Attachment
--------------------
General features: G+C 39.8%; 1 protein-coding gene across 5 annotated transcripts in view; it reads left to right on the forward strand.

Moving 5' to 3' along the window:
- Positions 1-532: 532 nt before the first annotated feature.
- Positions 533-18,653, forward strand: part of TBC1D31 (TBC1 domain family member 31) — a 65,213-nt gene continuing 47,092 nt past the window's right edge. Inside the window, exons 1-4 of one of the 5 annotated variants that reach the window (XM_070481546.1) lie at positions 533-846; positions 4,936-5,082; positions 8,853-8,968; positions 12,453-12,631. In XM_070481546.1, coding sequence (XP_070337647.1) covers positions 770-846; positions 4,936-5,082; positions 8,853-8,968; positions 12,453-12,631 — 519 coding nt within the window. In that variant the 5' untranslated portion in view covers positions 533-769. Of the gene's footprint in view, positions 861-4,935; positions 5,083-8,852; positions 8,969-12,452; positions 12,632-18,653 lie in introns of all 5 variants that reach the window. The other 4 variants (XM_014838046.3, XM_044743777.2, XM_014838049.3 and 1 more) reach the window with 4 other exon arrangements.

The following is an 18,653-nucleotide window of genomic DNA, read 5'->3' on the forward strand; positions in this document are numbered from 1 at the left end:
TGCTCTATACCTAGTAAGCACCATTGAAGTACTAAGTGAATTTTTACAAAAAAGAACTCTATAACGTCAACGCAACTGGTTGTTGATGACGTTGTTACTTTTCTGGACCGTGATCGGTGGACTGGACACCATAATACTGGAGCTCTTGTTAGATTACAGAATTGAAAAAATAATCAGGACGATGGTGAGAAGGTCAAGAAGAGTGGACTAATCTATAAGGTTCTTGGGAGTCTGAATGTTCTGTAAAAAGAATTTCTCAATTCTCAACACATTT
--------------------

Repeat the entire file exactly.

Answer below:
General features: G+C 39.8%; 1 protein-coding gene across 5 annotated transcripts in view; it reads left to right on the forward strand.

Moving 5' to 3' along the window:
- Positions 1-532: 532 nt before the first annotated feature.
- Positions 533-18,653, forward strand: part of TBC1D31 (TBC1 domain family member 31) — a 65,213-nt gene continuing 47,092 nt past the window's right edge. Inside the window, exons 1-4 of one of the 5 annotated variants that reach the window (XM_070481546.1) lie at positions 533-846; positions 4,936-5,082; positions 8,853-8,968; positions 12,453-12,631. In XM_070481546.1, coding sequence (XP_070337647.1) covers positions 770-846; positions 4,936-5,082; positions 8,853-8,968; positions 12,453-12,631 — 519 coding nt within the window. In that variant the 5' untranslated portion in view covers positions 533-769. Of the gene's footprint in view, positions 861-4,935; positions 5,083-8,852; positions 8,969-12,452; positions 12,632-18,653 lie in introns of all 5 variants that reach the window. The other 4 variants (XM_014838046.3, XM_044743777.2, XM_014838049.3 and 1 more) reach the window with 4 other exon arrangements.

The following is an 18,653-nucleotide window of genomic DNA, read 5'->3' on the forward strand; positions in this document are numbered from 1 at the left end:
TGCTCTATACCTAGTAAGCACCATTGAAGTACTAAGTGAATTTTTACAAAAAAGAACTCTATAACGTCAACGCAACTGGTTGTTGATGACGTTGTTACTTTTCTGGACCGTGATCGGTGGACTGGACACCATAATACTGGAGCTCTTGTTAGATTACAGAATTGAAAAAATAATCAGGACGATGGTGAGAAGGTCAAGAAGAGTGGACTAATCTATAAGGTTCTTGGGAGTCTGAATGTTCTGTAAAAAGAATTTCTCAATTCTCAACACATTT